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Jon Racherbaumer
Centric Doubles by Jon Racherbaumer

This is a detailed and thoroughly researched work on double lifts taken from the center of the deck, or so called center double lifts.

A double lift is one of the hardest moves to do well and at the same time one of the most practical and useful moves in magic. One strategy to make a double lift more deceptive is to take two cards from the center rather than from the top of the deck. The downside of this strategy is that the utility of the move is reduced. Nevertheless, for the expert card handler it is worthwhile to study these types of double lifts and acquire one or two versions for one's...

2012 / 2 / 7
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Jon Racherbaumer
Streamlining Discernments by Jon Racherbaumer

A treatise on how to determine a thought of card.

1st edition 2011; 52 pages....

2011 / 12 / 28
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Edward Marlo & Jon Racherbaumer & Steve Reynolds
Burn: Surviving Riffle Forces by Edward Marlo & Jon Racherbaumer & Steve Reynolds

The five techniques explained in this treatise are directly or tangentially inspired by Ed Marlo’s An Updated Force (1987).

Techniques taught are:

  • An Updated Force (Ed Marlo)
  • Piffle Force (Jon Racherbaumer)
  • Balm-Applied Riffle Force (Steve Reynolds)
  • Drop-Block Riffle Force (Jon Racherbaumer)
  • Slip-Less Clip Force (Jon Racherbaumer)

1st edition 2009; 20 pages photo illustrated

2011 / 12 / 28
$10

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Jon Racherbaumer
Compleat K.M. Move by Jon Racherbaumer

This is the fourth revised treatment that Marlo and Jon worked on during the last year of his life. Their objective back then was to publish a new old-book by expanding the original work to include ideas, finesses, and variations devised after 1962. More important, the revision was to be more organized and cohesive than the original.

The original K.M. MOVE booklet was typed on twenty-three pages. There were only eleven hand-traced, inked drawings [by Marlo]. The material faithfully duplicates Marlo's hand-written notes and was typed by Muriel Marlo. All in all, the finished product had an unpretentious,...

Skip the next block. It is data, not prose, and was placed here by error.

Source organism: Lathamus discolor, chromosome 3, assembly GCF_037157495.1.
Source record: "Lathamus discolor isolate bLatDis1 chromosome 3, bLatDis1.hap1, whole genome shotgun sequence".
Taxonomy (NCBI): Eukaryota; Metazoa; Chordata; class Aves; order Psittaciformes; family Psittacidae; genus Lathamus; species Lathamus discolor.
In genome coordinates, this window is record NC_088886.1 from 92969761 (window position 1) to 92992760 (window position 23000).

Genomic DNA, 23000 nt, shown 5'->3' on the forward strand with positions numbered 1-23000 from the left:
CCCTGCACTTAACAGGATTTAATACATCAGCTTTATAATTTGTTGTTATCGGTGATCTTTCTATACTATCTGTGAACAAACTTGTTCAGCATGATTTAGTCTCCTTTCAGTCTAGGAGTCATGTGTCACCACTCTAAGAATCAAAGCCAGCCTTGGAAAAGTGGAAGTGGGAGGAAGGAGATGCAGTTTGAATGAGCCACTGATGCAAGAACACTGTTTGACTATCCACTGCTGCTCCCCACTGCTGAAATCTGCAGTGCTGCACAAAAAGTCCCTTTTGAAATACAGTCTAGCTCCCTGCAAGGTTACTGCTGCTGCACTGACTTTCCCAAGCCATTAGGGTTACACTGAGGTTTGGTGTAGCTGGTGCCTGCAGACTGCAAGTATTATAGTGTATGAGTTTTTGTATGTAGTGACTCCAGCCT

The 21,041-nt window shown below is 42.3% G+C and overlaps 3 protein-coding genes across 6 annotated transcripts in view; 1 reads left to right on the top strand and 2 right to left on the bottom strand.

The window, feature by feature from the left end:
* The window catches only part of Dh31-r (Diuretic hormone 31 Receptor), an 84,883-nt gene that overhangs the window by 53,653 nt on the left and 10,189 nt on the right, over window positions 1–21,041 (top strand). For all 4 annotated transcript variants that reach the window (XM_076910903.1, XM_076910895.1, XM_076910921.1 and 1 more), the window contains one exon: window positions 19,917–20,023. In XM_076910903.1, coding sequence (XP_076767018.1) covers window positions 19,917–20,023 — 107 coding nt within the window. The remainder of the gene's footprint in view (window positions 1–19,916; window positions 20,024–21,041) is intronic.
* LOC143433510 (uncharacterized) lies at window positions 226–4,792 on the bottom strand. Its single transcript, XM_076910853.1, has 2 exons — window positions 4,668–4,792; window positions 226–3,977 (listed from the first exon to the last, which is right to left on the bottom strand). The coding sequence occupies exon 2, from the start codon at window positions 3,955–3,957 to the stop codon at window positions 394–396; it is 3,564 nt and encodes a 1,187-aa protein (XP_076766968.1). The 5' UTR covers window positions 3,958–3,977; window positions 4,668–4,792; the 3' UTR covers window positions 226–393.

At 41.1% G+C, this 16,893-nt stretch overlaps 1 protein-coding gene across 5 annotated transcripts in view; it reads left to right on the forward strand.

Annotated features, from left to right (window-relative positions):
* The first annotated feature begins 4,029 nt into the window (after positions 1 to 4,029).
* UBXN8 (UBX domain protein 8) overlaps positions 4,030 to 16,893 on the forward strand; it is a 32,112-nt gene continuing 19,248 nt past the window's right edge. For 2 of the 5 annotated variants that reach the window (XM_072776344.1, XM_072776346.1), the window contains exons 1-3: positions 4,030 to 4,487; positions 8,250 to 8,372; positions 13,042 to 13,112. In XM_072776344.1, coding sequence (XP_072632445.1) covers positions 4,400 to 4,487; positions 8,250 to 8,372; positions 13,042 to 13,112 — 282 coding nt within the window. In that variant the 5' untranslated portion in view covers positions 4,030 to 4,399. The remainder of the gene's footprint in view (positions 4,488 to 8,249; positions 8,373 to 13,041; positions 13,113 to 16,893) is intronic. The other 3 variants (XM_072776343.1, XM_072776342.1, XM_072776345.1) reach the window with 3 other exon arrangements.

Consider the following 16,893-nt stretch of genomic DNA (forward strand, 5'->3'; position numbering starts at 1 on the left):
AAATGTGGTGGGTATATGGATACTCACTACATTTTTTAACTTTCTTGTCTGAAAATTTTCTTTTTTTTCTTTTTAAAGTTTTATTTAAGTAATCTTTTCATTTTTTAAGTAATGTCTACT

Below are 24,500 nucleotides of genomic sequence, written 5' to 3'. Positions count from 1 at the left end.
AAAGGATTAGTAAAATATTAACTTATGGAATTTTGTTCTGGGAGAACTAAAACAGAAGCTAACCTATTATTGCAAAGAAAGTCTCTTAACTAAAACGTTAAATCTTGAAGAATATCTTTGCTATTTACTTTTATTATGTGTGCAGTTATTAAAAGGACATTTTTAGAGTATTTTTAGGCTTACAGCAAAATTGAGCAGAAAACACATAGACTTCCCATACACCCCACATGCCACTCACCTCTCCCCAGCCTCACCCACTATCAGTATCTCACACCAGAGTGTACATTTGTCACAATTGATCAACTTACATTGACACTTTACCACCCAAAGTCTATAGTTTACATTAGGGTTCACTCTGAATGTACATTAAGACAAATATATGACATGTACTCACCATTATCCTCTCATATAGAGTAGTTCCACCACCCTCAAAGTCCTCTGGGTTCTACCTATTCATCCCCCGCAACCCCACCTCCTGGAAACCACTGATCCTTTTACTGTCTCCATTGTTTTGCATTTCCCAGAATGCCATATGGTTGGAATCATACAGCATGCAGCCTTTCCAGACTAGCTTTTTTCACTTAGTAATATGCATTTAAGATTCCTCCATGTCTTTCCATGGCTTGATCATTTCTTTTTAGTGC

2011 / 3 / 27
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Jon Racherbaumer
Gene Castillon's Redoubling the Double Cut by Jon Racherbaumer

Gene Castillon presented this lecture at a meeting of Ring #27 IBM in the early 70’s, calling it "The Double Undercut Routine". This routine was designed to feature only one sleight or move—the Double Undercut. To prove the versatility and usefulness of this one move, Gene incorporated into one routine a series of different effects all accomplished by this one move. As you will discover, there are magic appearances, a simple sandwich prediction, several Ace tricks, a poker deal, and a simple triumph trick.

When recently asked to lecture again, Gene pulled out his old lecture notes and was surprised...

2011 / 3 / 27
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Jon Racherbaumer
Big Easy Card Cunning by Jon Racherbaumer

These are all self-working or very easy to perform effects.

One item that I would like to highlight is the Klutz Force, because it is on the same skill level as the popular Criss-Cross force, which is frequently used in self-working effects. With the Klutz Force you have an alternative that has a different feel and procedure.

  • Simplex Physical & Mental
  • Telephenomenal
  • 21 And Then Some
  • Guesstimation City
  • Marked Calculation
  • What Is the Question?
  • Easy Prefiguration
  • Klutzy Forces
  • Hobson Chooses Again
  • Punch-Line Division
  • Simple Sync
  • Is Your Pants On Fire?
  • Made In the Shade
  • No-Clue ...
2011 / 3 / 23
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Jon Racherbaumer
Arch Triumphs by Jon Racherbaumer

Every card magician will know the Triumph effect:

The performer is recklessly and haphazardly mixing cards face up and face down. Then, without warning or manipulation, this entire disorder is instantly corrected. All of the cards face the same way except for a selection.

The most famous routine is Dai Vernon's "Triumph" originally published in Stars of Magic. However, he probably was influenced by other similar effects that came before. One such routine is Sid Lorraine's "Slop Shuffle".